Information About Lepromin Skin Test

Submitted on March 27, 2012

The lepromin skin test is done in order to find out the type of leprosy that a patient has.

What Is Leprosy?

Leprosy is a contagious disease whose history dates back to biblical times. It is also known as Hansen's disease.

Its main features are skin sores which cause severe disfigurement. This is also accompanied by peripheral nerve damage (damage of the nerves in the legs and arms), which leads to loss of sensation in the skin. Those affected by leprosy also suffer from muscle weakness which leads to progressive debilitation. Long term leprosy patients may sometimes lose the use of their feet and hands.

Children are more prone to getting this disease, which is caused by the organism Mycobacterium leprae. The incubation period is rather long, and this makes it difficult to find out when and where the infection occurred.

Reasons for Lepromin Skin Test

Those who suffer from the following symptoms should get the test done, since it indicates that they may have contracted leprosy:

  • Skin lesions or dermatitis that does not heal for weeks and months.
  • Skin lesions that are lighter than the normal color of your skin, and have less sensation to pain, heat and touch.
  • Absence of sensation or numbness in the arms, hands, feet and legs.
  • Gradual weakening of the muscles such as a foot drop (in this, the toe drags when the foot is lifted to take a step,)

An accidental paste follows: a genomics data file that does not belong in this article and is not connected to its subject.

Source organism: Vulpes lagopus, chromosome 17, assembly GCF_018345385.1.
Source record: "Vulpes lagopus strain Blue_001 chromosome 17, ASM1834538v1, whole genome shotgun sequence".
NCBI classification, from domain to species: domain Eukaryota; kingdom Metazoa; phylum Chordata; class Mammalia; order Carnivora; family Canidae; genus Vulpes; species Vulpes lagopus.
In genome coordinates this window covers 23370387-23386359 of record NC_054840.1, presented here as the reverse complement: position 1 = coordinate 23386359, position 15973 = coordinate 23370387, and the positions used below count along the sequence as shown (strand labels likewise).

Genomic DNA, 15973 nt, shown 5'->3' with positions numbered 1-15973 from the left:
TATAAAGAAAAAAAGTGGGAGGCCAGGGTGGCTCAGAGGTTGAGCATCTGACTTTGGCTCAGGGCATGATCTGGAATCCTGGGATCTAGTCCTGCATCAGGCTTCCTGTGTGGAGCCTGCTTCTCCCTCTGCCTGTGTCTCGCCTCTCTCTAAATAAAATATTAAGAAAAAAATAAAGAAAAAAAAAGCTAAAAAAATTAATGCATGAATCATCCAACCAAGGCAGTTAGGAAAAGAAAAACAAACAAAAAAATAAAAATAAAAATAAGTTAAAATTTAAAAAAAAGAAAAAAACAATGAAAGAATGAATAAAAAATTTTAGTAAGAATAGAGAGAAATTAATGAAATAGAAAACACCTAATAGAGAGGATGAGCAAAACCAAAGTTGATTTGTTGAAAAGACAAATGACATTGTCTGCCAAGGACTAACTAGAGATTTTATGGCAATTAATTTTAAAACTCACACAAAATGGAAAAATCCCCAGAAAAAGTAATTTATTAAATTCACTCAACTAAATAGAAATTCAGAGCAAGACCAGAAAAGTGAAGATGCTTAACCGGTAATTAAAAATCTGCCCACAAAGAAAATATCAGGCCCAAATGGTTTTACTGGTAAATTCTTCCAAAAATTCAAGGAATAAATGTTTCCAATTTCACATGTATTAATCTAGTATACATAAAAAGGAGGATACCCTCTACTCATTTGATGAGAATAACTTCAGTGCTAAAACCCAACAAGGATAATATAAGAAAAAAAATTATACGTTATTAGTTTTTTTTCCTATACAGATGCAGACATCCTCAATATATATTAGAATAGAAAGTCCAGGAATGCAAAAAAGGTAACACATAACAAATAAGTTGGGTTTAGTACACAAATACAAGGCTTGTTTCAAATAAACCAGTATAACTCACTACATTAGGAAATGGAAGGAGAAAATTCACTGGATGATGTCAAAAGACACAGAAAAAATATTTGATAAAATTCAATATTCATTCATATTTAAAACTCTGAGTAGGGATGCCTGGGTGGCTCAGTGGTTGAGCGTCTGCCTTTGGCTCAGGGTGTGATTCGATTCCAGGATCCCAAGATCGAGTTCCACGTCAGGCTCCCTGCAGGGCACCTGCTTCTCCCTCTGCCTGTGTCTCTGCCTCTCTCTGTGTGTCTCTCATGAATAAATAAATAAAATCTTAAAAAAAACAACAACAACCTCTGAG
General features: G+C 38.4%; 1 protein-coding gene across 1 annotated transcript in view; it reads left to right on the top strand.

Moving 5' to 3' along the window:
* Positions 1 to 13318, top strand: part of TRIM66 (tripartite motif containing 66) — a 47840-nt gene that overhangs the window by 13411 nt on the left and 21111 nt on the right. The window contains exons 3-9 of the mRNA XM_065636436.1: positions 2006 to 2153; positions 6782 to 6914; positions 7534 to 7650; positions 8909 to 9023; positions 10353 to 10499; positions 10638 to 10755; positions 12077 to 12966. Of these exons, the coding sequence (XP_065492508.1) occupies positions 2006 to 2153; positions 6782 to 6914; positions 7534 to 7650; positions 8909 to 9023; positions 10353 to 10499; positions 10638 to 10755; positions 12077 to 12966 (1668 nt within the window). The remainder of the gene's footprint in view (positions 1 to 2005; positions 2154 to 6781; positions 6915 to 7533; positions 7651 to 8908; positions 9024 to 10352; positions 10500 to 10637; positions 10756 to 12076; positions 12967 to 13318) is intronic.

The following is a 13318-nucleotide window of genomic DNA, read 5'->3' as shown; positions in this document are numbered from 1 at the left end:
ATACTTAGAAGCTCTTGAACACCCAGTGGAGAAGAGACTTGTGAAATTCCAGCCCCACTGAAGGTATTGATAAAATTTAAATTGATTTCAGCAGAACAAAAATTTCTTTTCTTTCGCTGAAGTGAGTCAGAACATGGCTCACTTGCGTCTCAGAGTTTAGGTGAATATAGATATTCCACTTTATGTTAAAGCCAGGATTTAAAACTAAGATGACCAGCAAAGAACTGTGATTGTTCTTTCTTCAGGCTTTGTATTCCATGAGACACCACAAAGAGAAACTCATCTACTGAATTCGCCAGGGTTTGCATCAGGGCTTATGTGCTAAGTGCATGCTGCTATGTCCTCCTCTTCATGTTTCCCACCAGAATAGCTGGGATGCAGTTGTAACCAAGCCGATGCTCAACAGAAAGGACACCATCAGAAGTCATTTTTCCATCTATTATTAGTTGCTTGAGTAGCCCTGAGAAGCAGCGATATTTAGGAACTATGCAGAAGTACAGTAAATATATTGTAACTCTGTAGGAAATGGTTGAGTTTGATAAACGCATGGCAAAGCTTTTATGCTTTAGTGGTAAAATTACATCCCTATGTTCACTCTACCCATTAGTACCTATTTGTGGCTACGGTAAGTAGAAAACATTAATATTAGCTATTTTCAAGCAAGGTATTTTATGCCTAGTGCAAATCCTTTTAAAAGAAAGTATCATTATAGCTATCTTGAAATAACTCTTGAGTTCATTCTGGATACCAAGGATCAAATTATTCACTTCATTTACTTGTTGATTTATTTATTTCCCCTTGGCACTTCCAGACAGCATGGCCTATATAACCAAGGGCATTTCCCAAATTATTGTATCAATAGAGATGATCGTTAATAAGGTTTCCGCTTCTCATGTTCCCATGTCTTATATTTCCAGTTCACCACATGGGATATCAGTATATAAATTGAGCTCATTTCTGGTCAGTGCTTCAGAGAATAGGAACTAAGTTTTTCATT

Types of Leprosy

The two common forms of leprosy are lepromatous and tuberculoid. In both forms sores appear on the skin, but in the former they are larger (in the form of bumps and nodules) and more disfiguring.

Importance of the Test

This test helps to distinguish tuberculoid from lepromatous leprosy. If left untreated, leprosy can be very disfiguring, and it is essential to get an early diagnosis, followed by proper treatment.


A tiny sample of leprosy antigen is injected under the skin, usually in the forearm. The skin gets pushed up, forming a small bump. This is an indication that the antigen has been injected to the correct depth.  The site of the injection is marked, and is examined for reaction, first after 3 days and then again after 28 days.

There may be a slight burning or stinging sensation. Some may also experience a slight itching at the injection site after a few days. There is usually no risk involved, and it is only in rare cases that an allergy in the form of hives may appear.